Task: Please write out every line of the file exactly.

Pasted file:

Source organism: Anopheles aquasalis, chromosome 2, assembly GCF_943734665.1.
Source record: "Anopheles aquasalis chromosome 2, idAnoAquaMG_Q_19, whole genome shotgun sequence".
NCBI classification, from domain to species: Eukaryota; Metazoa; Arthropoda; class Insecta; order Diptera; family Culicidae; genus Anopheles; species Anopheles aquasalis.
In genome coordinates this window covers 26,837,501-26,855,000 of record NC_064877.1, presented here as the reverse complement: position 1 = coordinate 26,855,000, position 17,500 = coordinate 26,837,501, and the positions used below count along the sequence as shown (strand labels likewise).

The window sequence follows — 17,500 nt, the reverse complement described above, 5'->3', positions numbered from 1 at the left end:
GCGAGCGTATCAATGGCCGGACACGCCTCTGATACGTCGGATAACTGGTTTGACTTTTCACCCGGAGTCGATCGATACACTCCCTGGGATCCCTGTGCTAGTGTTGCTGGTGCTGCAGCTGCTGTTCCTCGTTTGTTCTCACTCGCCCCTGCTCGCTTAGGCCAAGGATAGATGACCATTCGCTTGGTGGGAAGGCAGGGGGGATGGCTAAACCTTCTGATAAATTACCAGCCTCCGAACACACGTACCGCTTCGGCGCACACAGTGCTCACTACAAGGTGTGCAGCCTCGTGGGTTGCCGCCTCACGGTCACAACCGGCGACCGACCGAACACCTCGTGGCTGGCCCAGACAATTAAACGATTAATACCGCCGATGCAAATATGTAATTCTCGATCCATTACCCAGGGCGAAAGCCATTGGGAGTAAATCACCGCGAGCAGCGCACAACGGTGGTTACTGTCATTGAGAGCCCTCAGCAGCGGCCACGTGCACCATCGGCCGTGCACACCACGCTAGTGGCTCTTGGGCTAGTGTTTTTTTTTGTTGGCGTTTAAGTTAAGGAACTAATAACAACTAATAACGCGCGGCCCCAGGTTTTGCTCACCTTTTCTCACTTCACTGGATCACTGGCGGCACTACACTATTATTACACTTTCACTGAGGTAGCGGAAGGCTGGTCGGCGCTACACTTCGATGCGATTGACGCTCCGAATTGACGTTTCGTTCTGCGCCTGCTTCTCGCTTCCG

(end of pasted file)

Source organism: Anopheles aquasalis, chromosome 2, assembly GCF_943734665.1.
Source record: "Anopheles aquasalis chromosome 2, idAnoAquaMG_Q_19, whole genome shotgun sequence".
NCBI classification, from domain to species: Eukaryota; Metazoa; Arthropoda; class Insecta; order Diptera; family Culicidae; genus Anopheles; species Anopheles aquasalis.
In genome coordinates this window covers 26,837,501-26,855,000 of record NC_064877.1, presented here as the reverse complement: position 1 = coordinate 26,855,000, position 17,500 = coordinate 26,837,501, and the positions used below count along the sequence as shown (strand labels likewise).

The window sequence follows — 17,500 nt, the reverse complement described above, 5'->3', positions numbered from 1 at the left end:
GCGAGCGTATCAATGGCCGGACACGCCTCTGATACGTCGGATAACTGGTTTGACTTTTCACCCGGAGTCGATCGATACACTCCCTGGGATCCCTGTGCTAGTGTTGCTGGTGCTGCAGCTGCTGTTCCTCGTTTGTTCTCACTCGCCCCTGCTCGCTTAGGCCAAGGATAGATGACCATTCGCTTGGTGGGAAGGCAGGGGGGATGGCTAAACCTTCTGATAAATTACCAGCCTCCGAACACACGTACCGCTTCGGCGCACACAGTGCTCACTACAAGGTGTGCAGCCTCGTGGGTTGCCGCCTCACGGTCACAACCGGCGACCGACCGAACACCTCGTGGCTGGCCCAGACAATTAAACGATTAATACCGCCGATGCAAATATGTAATTCTCGATCCATTACCCAGGGCGAAAGCCATTGGGAGTAAATCACCGCGAGCAGCGCACAACGGTGGTTACTGTCATTGAGAGCCCTCAGCAGCGGCCACGTGCACCATCGGCCGTGCACACCACGCTAGTGGCTCTTGGGCTAGTGTTTTTTTTTGTTGGCGTTTAAGTTAAGGAACTAATAACAACTAATAACGCGCGGCCCCAGGTTTTGCTCACCTTTTCTCACTTCACTGGATCACTGGCGGCACTACACTATTATTACACTTTCACTGAGGTAGCGGAAGGCTGGTCGGCGCTACACTTCGATGCGATTGACGCTCCGAATTGACGTTTCGTTCTGCGCCTGCTTCTCGCTTCCG